I was not too thrilled about reading that synopsis, but I wanted to give this the proper benefit of the doubt it deserved. Instead, it was much worse than I feared. Seeing the violence is uncomfortable at best and exploitative at worst, with long scenes and montages of explicit violence. Bada$$ is quite good in the opening five minutes, which show his conversation with his partner; they feel warm and lived-in and funny. Similarly, his first interaction with the police officer is promising as well, as it uses performance to show the aggression and profiling that cops are allowed to do, without belaboring the point. Then he dies, grotesquely and violently, and we’re off to the races.
The film breaks time loop logic several times in a way that frankly makes zero sense. For example, Carter is initially threatened by the police officer because the police officer notices his cigarette and accuses him of smoking weed or something worse, which is a smart way for a police officer to instigate a violent situation. In order to try not to get killed, Carter stays in his partner’s house and hides out: yet the cop breaks down the door with a battering ram and kills him anyway. Why? We don’t know! I don’t need a science-fiction explanation, I just need things to happen that follow basic internal logic. The lack of any coherent premise or rules for the time loop make the whole film nonsense. Eventually, the white cop is portrayed as so cartoonishly evil that it’s easy for an audience to forget that the filmmakers are trying to tell you this is a systemic issue. If you’re going to make movies about police brutality, make the cops faceless goons instead of just one mustache-twirling villain. And maybe don’t show so much graphic violence. Don’t watch it.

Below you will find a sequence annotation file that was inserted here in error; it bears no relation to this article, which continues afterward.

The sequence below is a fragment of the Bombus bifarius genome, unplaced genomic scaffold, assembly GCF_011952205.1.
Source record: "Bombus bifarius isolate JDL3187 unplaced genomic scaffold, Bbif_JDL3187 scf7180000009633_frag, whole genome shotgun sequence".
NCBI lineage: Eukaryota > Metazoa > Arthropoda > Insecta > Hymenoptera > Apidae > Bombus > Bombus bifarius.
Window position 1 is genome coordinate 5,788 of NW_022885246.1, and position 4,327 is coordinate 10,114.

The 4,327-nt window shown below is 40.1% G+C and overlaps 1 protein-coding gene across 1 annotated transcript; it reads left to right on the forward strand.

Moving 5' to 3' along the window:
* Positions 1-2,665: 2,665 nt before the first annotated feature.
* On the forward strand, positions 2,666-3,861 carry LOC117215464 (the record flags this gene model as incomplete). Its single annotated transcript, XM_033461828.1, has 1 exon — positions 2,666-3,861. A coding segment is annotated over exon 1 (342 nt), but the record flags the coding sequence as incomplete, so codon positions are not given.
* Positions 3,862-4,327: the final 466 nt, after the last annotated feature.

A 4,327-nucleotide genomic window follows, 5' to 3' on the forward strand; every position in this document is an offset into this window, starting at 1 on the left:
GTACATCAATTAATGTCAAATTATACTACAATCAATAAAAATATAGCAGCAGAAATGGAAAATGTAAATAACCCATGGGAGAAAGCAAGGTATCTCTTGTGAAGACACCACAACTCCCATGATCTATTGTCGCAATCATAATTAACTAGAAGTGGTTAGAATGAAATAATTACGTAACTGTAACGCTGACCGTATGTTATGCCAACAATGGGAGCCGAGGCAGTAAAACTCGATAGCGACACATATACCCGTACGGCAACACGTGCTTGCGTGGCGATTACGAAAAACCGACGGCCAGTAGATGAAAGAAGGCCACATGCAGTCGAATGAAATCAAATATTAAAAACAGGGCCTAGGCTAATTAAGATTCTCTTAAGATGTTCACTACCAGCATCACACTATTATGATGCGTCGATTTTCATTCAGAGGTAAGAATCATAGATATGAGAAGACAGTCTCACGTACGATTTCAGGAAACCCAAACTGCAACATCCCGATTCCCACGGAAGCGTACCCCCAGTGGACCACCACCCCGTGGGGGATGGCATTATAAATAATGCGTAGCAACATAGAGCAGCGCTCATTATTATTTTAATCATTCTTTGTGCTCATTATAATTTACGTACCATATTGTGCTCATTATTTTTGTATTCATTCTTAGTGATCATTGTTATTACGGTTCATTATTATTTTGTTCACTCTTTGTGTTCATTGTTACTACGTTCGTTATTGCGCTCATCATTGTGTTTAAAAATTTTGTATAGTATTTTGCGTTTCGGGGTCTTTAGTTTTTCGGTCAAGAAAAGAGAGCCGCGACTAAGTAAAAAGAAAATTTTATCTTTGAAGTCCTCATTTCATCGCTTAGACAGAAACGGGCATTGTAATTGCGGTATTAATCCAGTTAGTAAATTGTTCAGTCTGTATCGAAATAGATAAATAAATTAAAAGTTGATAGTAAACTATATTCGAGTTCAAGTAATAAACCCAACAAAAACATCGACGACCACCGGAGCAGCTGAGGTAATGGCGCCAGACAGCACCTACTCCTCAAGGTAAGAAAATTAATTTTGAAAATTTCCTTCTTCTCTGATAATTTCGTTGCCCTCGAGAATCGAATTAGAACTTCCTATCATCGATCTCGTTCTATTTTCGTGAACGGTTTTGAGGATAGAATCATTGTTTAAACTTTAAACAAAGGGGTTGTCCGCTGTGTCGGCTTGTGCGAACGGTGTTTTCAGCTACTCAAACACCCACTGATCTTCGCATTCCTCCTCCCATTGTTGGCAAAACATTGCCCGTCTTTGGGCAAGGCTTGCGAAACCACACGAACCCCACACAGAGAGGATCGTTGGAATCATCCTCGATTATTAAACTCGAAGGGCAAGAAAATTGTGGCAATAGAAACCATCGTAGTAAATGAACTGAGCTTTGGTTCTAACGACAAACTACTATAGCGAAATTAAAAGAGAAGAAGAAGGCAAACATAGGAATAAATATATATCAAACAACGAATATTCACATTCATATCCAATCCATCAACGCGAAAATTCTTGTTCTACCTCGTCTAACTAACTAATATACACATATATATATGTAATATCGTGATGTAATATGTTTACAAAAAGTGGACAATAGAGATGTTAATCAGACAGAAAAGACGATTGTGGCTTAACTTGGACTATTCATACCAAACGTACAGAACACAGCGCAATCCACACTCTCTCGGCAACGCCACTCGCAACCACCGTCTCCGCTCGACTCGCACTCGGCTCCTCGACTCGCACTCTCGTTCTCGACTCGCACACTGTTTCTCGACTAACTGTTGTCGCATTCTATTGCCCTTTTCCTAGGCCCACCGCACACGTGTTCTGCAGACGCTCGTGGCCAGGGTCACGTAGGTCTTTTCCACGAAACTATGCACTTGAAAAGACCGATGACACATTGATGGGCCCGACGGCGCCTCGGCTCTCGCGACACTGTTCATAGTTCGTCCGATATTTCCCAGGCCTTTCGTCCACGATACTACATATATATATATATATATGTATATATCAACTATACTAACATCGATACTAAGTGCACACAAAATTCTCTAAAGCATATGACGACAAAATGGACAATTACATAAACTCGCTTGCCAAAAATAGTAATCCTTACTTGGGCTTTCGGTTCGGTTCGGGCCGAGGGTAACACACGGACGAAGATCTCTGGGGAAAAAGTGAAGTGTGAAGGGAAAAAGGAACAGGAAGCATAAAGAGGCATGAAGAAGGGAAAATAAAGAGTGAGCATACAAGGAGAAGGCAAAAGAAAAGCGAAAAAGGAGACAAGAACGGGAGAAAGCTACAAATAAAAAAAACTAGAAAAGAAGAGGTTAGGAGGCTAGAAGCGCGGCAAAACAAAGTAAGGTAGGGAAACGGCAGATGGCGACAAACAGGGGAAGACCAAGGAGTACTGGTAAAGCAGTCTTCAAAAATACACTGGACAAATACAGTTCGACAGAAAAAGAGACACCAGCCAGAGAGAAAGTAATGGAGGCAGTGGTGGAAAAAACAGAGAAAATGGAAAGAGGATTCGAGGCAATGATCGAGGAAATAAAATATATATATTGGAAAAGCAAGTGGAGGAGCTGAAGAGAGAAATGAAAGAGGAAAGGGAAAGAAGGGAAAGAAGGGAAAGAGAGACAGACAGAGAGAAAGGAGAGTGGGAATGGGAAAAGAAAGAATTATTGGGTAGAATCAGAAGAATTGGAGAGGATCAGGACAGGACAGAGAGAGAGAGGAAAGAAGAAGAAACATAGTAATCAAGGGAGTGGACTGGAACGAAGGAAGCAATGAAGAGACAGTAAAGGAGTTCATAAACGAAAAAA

Written and directed by Tomer Shushan
Only available through the shorts package
A man (Daniel Gad) has lost his bicycle. The film opens with him finding it. Chained to a lock, he needs to prove it is his in order to unlock it, and he wants to find out who stole his bicycle. What starts out as a simple mystery turns out to be yet another film about finding empathy in unexpected places, as the story is bigger than it seems, and there are other victims of the bicycle theft. The film is overall fine, but the last minute is a letdown.
It’s interesting that, in their own ways, all five films are about finding empathy with other people. Feeling Through and White Eye are both about two disadvantaged people (homeless/deaf-blind in one case, a poor person and an immigrant in the other) working out their differences and getting along, The Present is about the victims of a nation that encourages dehumanization finding humanity with each other, and The Letter Room is about those in power working to help foster empathy between those who are not. Oh, and Two Distant Strangers briefly asks “why can’t a black man and a cop be friends?” before turning around and taking a big shit on the audience. I don’t necessarily think there’s a frontrunner (Isaac’s star power might help The Letter Room, and the Netflix bump might help The Present and Two Distant Strangers), but the shorts branch of the Academy definitely picked some common themes that they want to see succeed.
Bittu: written and directed by Karishma Dube, India (Hindi), 17m, not available online
Da Yie: directed by Anthony Nti, written by Chingiz Karibekov and Nti, Belgium/Ghana (Akan/English/French), 20m, available online here for $4
The Human Voice: written and directed by Pedro Almodóvar, US, 30m, available in select theaters
The Kicksled Choir: written and directed by Torfinn Iversen, Norway, 25m, available online for free here
The Van: written and directed by Erenik Beqiri, France, 15m, available on Amazon Prime or here for $1